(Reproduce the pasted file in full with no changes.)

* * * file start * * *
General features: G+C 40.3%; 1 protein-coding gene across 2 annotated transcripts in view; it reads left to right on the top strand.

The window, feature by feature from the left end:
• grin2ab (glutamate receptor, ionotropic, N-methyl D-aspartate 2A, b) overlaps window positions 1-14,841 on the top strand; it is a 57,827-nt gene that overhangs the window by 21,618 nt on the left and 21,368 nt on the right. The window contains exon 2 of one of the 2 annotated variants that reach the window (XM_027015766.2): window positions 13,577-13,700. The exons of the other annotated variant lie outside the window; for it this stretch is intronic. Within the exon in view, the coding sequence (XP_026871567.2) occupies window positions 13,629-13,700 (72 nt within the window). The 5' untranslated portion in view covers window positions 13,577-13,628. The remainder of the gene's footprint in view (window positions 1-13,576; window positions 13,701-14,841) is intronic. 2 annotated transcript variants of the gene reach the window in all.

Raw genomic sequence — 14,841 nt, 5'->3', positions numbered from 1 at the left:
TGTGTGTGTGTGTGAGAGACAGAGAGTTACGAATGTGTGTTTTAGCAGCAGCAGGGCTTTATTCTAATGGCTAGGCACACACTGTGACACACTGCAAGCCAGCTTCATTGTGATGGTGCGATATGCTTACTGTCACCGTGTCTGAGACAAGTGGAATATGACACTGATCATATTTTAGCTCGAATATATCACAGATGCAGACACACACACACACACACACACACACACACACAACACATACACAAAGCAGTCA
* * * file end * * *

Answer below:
General features: G+C 40.3%; 1 protein-coding gene across 2 annotated transcripts in view; it reads left to right on the top strand.

The window, feature by feature from the left end:
• grin2ab (glutamate receptor, ionotropic, N-methyl D-aspartate 2A, b) overlaps window positions 1-14,841 on the top strand; it is a 57,827-nt gene that overhangs the window by 21,618 nt on the left and 21,368 nt on the right. The window contains exon 2 of one of the 2 annotated variants that reach the window (XM_027015766.2): window positions 13,577-13,700. The exons of the other annotated variant lie outside the window; for it this stretch is intronic. Within the exon in view, the coding sequence (XP_026871567.2) occupies window positions 13,629-13,700 (72 nt within the window). The 5' untranslated portion in view covers window positions 13,577-13,628. The remainder of the gene's footprint in view (window positions 1-13,576; window positions 13,701-14,841) is intronic. 2 annotated transcript variants of the gene reach the window in all.

Raw genomic sequence — 14,841 nt, 5'->3', positions numbered from 1 at the left:
TGTGTGTGTGTGTGAGAGACAGAGAGTTACGAATGTGTGTTTTAGCAGCAGCAGGGCTTTATTCTAATGGCTAGGCACACACTGTGACACACTGCAAGCCAGCTTCATTGTGATGGTGCGATATGCTTACTGTCACCGTGTCTGAGACAAGTGGAATATGACACTGATCATATTTTAGCTCGAATATATCACAGATGCAGACACACACACACACACACACACACACACACACAACACATACACAAAGCAGTCA